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Saturday, April 30, 2016

Calibre Mining - an initial review



Calibre Mining (link) reported some excellent drill results from their Cerro Aeropuerto prospect that they returned wide high grade gold mineralisation and to quote them directly:
Highlights
  • The 2015/2016 Diamond Drilling Program on the Cerro Aeropuerto Prospect being funded by Centerra included 1421 metres completed in 5 drill holes.
  • Results for the remaining holes include CA15-022 which returned a weighted average of 53.7 metres grading 10.47 g/t Au including 2.7 metres grading 120.58 g/t Au (uncut)
But if we look at the accompanying drill-hole intercept table we see:
Table from March 22nd press release.
Wow, the only thing that was missing was some good ol' geology porn, so here you go:
 
Not from Cerro Aeropuerto

So they reported that they drilled a think zone with some good gold numbers, but I don;t think that we are being shown the whole story, and there are a few clues if we dig a bit deeper:
  • The biggest mine in the area is called the Bonanza Mine.
  • The table contains some narrow, very high grade intercepts (see point 1)
  • There is a little note below the table carefully put in 6 or 8 point text (for environmental reasons as using a small font saves on paper) stating that the "length weighted averages (are) from UNCUT assays".
So we put that together and the evidence suggests that most of the gold is actually in narrow, high grade veins. Often companies use uncut assays as a way to increase the average grade of the mineralisation, to make it look as big/wide as possible, is that happening here?
So I took the gold intercepts from the March 22nd press release and associated maps and figures, typed in as much of the drill-hole data as possible, I created 2 tables:
  1. The original table just listing the intervals that are in bold
  2. A table where I split apart the assay data into high grade narrow intercepts and the back calculated residual grades.
This what the intercepts look like from Calibre press release table. A series of wide gold intercepts that appear to suggest that the gold zone is very continuous and gold grades increase with depth.
 

Potentially this zone could be amenable to bulk mining, but if we start to separate out the narrow high grade zones from the rest of the intercepts, this is what you see:
Those wide zones of >1g/t and >2.5 g/t Au suddenly disappear. They are replaced by narrower, high grade intervals that are surrounded by wide zones of low grade (<0.5 g/t) mineralisation.

Please note: there are still a few holes that still show thick zones of good mineralisation. These were drilled by Yamana Gold in 2007/8 and I have only been able to find summary assay tables from them. I feel that they will also show a similar pattern to the recent, with narrow bonanza-grade veins with a low grade halo.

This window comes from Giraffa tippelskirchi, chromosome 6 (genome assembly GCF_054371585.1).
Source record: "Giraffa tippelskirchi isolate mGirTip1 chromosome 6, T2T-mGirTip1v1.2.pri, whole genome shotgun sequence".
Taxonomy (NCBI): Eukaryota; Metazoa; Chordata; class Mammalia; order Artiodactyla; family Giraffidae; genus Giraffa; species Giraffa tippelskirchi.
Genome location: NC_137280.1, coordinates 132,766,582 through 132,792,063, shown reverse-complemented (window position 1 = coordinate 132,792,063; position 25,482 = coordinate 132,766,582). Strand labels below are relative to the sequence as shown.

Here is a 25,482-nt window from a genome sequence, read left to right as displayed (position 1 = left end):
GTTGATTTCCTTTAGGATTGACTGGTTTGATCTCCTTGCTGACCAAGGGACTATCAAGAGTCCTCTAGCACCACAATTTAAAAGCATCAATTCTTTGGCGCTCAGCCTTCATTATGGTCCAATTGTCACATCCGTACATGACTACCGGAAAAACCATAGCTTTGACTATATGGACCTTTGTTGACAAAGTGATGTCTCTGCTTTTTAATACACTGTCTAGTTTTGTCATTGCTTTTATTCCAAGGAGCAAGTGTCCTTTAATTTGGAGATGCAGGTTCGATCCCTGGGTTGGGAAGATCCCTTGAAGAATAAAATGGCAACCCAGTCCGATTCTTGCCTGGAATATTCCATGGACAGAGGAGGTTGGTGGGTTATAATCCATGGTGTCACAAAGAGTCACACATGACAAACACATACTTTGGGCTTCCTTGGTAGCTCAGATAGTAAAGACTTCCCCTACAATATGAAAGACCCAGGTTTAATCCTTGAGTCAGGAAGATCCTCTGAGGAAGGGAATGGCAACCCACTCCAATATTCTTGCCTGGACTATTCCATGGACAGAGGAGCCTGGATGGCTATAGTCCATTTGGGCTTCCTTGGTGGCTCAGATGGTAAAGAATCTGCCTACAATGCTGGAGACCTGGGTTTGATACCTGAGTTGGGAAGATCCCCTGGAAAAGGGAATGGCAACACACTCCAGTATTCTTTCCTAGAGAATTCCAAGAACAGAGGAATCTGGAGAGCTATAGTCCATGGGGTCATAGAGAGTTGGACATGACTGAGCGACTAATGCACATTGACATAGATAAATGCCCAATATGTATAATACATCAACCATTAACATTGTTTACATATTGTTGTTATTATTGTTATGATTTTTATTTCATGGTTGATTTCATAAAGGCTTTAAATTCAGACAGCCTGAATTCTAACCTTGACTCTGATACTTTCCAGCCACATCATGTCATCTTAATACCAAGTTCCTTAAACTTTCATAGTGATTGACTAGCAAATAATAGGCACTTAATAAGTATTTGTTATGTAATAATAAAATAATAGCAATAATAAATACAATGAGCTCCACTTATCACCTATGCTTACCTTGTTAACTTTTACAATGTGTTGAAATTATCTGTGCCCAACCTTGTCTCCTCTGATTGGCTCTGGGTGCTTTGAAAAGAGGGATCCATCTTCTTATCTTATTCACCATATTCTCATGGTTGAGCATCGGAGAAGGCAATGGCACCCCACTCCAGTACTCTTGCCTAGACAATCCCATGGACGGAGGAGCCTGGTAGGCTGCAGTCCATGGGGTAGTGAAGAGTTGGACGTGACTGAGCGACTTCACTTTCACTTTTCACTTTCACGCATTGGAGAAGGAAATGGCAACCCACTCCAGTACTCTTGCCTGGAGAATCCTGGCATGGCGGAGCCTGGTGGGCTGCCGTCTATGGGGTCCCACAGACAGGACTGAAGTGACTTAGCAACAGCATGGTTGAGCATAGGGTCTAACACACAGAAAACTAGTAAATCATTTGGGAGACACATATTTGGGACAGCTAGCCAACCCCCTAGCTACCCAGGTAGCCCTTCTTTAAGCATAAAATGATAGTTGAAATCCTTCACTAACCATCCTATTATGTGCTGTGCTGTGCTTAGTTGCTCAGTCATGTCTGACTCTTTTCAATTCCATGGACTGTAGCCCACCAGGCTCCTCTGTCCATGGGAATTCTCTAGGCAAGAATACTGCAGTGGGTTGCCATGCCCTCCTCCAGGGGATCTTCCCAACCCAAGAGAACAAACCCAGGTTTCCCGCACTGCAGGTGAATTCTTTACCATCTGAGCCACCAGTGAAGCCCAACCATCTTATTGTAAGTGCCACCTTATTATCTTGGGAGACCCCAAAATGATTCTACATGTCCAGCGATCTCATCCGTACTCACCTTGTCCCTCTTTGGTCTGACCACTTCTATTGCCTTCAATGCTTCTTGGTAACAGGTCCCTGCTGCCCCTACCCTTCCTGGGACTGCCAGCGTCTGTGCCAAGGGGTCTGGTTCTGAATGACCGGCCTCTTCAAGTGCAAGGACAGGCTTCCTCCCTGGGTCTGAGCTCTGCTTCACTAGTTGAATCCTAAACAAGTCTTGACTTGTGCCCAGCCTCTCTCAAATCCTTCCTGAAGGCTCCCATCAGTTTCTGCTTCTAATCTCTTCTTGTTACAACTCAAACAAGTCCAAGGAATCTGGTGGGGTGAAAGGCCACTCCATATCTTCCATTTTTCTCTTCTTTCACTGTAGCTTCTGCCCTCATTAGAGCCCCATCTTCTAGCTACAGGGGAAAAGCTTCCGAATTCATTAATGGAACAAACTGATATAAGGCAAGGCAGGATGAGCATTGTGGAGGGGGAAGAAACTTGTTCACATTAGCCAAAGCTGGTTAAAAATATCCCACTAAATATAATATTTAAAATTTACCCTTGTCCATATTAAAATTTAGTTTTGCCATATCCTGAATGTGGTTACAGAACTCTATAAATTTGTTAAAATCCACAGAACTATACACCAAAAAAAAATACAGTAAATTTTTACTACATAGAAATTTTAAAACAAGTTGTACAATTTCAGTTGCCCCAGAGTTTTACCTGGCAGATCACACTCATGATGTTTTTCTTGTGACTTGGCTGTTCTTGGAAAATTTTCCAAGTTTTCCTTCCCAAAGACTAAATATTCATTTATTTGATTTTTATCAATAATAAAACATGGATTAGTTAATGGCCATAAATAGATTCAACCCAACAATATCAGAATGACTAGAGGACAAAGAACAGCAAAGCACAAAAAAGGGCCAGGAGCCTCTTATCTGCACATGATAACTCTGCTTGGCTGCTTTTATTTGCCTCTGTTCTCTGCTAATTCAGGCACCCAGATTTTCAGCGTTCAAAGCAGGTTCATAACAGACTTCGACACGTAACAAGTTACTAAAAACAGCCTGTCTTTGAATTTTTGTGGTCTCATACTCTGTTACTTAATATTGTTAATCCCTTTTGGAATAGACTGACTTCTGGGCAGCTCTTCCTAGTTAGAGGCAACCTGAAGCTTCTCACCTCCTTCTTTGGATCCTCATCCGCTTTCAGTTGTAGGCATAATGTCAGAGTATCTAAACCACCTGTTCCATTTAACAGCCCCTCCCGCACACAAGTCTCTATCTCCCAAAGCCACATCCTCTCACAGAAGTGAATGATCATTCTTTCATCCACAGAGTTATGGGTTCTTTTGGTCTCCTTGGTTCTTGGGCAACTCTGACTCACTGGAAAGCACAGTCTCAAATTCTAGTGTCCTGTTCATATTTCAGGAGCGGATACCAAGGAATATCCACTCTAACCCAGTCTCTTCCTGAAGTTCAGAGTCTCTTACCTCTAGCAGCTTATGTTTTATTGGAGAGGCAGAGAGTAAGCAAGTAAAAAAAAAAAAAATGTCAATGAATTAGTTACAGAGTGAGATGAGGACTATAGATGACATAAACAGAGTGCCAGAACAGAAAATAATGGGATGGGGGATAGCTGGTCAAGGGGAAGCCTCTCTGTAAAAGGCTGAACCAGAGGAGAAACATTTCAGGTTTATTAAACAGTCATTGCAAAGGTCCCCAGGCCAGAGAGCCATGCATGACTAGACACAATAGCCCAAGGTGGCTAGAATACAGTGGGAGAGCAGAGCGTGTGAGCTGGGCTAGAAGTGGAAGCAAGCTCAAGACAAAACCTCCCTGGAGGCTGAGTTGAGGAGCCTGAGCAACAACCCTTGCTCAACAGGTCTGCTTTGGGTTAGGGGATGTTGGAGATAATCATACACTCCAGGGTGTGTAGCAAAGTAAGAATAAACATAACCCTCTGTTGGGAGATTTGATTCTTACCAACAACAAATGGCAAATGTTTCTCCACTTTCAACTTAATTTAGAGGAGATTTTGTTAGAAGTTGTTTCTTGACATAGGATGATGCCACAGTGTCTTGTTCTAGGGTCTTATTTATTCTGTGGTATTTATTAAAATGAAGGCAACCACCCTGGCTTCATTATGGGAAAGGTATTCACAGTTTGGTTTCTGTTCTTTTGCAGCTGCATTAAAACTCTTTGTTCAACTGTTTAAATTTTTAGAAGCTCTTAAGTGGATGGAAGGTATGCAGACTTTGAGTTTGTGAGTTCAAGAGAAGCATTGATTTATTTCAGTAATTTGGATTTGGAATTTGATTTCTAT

Why don't we take a closer at drill-hole 022, with headline leading 10.47g/t Au over 53.7m, do we see any changes?

The headline grabbing 53.7m at 10 g/t Au disappears when we strip out the effect from the narrow high grade zones, we see that in reality we don't have a single thick gold zone, but 2 narrow bonanza grade veins surrounded by a lower grade mineralisation.
This means that these 2 narrow zone, with a combined core length of just 1.64m (i.e. equal to the height of Scarlett Johansson or Natalie Portman) out of a reported length of 53.7m contain 84% of the gold.

I haven't visited the property and the only drill-core I have seen is in photos accompanying the press releases. Here is the high grade interval from hole 022 and the corresponding section through the deposit.
We can see that the hole has been drilled at a -80 angle of dip (close to vertical), and if we rotate the photo of the core so it is also orientated at 80 degrees, this is what we get.

I've drawn on a few lines in yellow that look like contacts and trends within the vein and they suggest that the vein could be vertical, yet when we look at the cross section above, the gold zone is drawn as being more horizontal in attitude.

My gut feel is that the drilling has intersected a series of narrow, high grade, close to vertical veins surrounded by a wide-ish zone of low grade mineralisation. Something more like this:

The big question will be, are there enough of the high grade veins to allow Calibre and Centerra define a bulk tonnage deposit, or is there good potential to define a smaller, high grade zone? 

Here is a link to the leapfrog viewer file (link) so you can look at the data for yourself in 3D